The (Church of England) Children’s Society has today issued the findings of its report into Good Childhood. These findings are being debated in the media and the newspapers ahead of publication of the full report on Thursday 5 February.
The Archbishop of Canterbury is no late-comer to this debate, having spoken and written extensively about the state of ‘childhood’ in Britain – not least in his dense book, Lost Icons: Reflections on Cultural Bereavement (T&T Clark, 2000). I dared to summarise some of what he said in my book Finding Faith: Stories of Music and Life (Chapter One: Penny Lane).
The Archbishop’s Afterword to the inquiry report is worth reading in full, so I’ll quote it below for those who want to read it. What will be interesting is how quickly those commentators will react who encourage good research, but will have an ideological prejudice against some of the conclusions drawn from the evidence surveyed. There is a hint of this in the leader comment in today’s Independent. Anyway, here is the Archbishop’s Afterword to the report:
Good Childhood Enquiry
Afterword by Dr Rowan Williams, Archbishop of Canterbury
A few days before the final draft of this report arrived on my desk, there had been an intriguing media flurry over, of all things, a poem in the English curriculum of secondary schools. Carol Ann Duffy’s poem about a frustrated, angry and confused teenager leaving the house with a knife in his or her pocket had been the subject of a small number of complaints on the grounds that it somehow colluded with or ‘normalised’ knife-carrying, at a time when knife crime involving teenagers had risen to a very disturbing level. One education authority had duly banned the poem, and predictable controversy followed.
The debate was intriguing because it seemed to trade on two of the most powerful and least helpful elements in our thinking about children and young people in this society. On the one hand, the child is appallingly vulnerable, mentally as well as physically; the chief need of a child is protection from what will assault and corrupt. On the other hand, the child is potentially menacing; the condition of many or most of our young people at the moment is almost feral, and society needs to be protected from them. Clear messages must be sent about what society will and will not tolerate.
To be concerned about protecting children is entirely right. The last decade has alerted all of us to some of the ways in which we have betrayed children by not securing them against assault and abuse in various contexts, and no-one can be complacent in this area. Likewise, it is right to feel with some urgency that a youth subculture in which extreme reactive violence is normal is a terrible thing and needs to be confronted. But dealing responsibly with these anxieties needs some reality checking and some scrutiny of the mythology of panic. Perhaps above all, it needs some careful listening to how children and young people themselves experience and think about who they are and where they are. It needs to assume that our young people are – no less than adults – capable of being intelligent.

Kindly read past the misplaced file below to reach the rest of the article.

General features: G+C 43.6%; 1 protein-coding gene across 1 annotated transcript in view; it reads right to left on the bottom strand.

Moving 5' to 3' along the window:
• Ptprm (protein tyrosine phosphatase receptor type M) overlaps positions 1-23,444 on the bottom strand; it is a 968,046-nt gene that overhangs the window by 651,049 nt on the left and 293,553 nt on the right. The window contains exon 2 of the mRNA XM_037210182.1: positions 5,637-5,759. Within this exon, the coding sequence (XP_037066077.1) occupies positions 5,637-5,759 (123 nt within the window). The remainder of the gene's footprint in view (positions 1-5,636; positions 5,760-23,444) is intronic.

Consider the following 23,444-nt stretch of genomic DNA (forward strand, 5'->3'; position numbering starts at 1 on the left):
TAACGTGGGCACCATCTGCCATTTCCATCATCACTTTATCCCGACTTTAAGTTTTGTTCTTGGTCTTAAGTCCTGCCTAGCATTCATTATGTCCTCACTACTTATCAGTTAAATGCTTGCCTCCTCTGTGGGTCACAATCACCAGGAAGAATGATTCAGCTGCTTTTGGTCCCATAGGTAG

The Good Childhood Inquiry has attempted to work on this assumption, and it has painted a detailed and compelling picture of the intelligence of the young people who have contributed to it. It resolutely refuses to give an apocalyptic analysis of a generation out of control; but what it does is to turn a sharp eye on the society in which children are being raised and ask just how it has become so tone-deaf to the real requirements of children. It challenges us about why words like love, happiness and stability have come to sound either bizarre or dull to so many adults, when in fact they are the necessary iron rations for maturity, sense, empathy and everything else needed for a balanced human existence alongside others.
There has been some understandable mockery of the idea that there should be classes in ‘happiness’; but we might well wonder why it is that the suggestion was ever made – why it had come to seem that the concept wasn’t obvious. And without a coherent sense of what makes for long term human well-being, the educating of a new generation is hamstrung from the start. The report doesn’t quite say that we are without such a coherent sense, but it notes a whole range of things which strongly suggest that there is a huge amount of ground to make up. In particular, our attention is drawn to the effect of obsessive testing in the educational process and how it works for the interests of some parents and some schools, but not in the interests of the children; to the equally obsessive drive to co-opt children into the market place by intensive advertising; to our casual attitude in the UK towards preparing young people in their mid-teens for a working environment by solid investment in post-school training. These are social habits that might have been deliberately designed to minimise confidence and a steady sense of well-being. But behind these and other specifics, there lie deeper troubles. We tolerate levels of arbitrary violence in our entertainment that have a debasing effect on everyone’s imagination. We shy away from confronting the cost that may be involved in preserving stability in our relationships. Despite serious efforts to change the situation, we remain a gravely unequal society, with less social mobility than comparable countries, and the effects of poverty still fall disproportionately on the young. We are deeply in thrall to individualism, says the report, and this hampers our capacity really to put ourselves at the service of the growth and safety of the new generation.